Between 1920 and 1933, America experienced the renowned period that was known as Prohibition. With the grassroots movement against alcohol led by the Woman’s Christian Temperance Union and the Anti-Saloon League, the United States government enacted its sweeping ban on the manufacture, sale and transportation of alcoholic beverages. Even though the federal government did not prohibit private ownership and consumption, some local and state governments went as far as banning actual possession.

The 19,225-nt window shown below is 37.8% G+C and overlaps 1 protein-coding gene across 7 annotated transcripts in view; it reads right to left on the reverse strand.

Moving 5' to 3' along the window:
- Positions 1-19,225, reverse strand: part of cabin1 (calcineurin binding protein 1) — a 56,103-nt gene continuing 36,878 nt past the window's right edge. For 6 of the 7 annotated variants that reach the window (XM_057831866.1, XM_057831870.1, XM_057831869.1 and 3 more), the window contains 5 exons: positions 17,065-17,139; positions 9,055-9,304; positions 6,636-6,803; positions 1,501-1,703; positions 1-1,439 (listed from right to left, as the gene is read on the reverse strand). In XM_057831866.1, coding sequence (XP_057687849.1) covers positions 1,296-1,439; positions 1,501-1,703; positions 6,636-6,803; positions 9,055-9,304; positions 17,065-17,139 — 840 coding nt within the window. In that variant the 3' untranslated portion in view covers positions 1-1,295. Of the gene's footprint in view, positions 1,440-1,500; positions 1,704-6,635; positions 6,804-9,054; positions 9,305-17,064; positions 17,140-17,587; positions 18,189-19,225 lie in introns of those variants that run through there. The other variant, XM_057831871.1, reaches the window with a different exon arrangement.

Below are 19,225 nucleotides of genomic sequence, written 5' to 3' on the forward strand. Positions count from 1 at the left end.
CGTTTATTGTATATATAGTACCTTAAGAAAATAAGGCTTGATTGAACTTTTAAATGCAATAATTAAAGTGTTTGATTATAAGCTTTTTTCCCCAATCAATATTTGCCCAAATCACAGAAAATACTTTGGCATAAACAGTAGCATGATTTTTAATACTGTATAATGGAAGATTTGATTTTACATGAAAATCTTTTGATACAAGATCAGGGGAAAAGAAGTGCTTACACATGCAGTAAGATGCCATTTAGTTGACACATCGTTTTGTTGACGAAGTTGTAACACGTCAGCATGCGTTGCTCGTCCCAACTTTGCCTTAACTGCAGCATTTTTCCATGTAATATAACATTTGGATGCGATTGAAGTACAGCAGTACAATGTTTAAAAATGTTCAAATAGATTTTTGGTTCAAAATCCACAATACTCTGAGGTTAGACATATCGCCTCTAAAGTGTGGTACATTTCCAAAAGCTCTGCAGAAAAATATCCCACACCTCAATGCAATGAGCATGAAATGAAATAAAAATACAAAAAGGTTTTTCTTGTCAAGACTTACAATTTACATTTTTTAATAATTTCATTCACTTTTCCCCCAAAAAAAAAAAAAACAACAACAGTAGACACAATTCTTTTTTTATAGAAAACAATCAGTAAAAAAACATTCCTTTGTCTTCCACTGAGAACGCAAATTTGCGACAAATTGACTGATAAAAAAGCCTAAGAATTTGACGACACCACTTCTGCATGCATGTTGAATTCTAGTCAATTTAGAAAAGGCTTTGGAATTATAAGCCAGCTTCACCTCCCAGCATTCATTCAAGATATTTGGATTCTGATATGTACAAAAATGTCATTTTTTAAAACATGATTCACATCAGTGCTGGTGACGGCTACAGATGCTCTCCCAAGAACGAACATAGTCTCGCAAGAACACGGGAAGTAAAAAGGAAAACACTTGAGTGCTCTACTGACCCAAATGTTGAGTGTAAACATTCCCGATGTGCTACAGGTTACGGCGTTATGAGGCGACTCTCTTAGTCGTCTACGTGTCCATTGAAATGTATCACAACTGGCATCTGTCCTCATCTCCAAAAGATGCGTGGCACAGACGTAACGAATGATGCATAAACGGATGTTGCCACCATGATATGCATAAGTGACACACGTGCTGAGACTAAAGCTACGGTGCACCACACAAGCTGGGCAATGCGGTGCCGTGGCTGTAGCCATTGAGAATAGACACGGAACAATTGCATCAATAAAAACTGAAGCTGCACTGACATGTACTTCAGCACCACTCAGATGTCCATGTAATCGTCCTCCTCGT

Flash forward to June 22, 2009, when President Barack Obama signed the Family Smoking Prevention and Tobacco Control Act, giving the U.S. Food and Drug Administration (FDA) sweeping regulatory power over all things tobacco. Although the FDA is prohibited from creating any outright ban on a product, the regulatory agency can create barriers that make the introduction of new products virtually impossible. However, there is a little-known codicil in the act that gives local and state governments the authority to implement more stringent ordinances and legislation on tobacco products, especially in the arena of sales and distribution restrictions.

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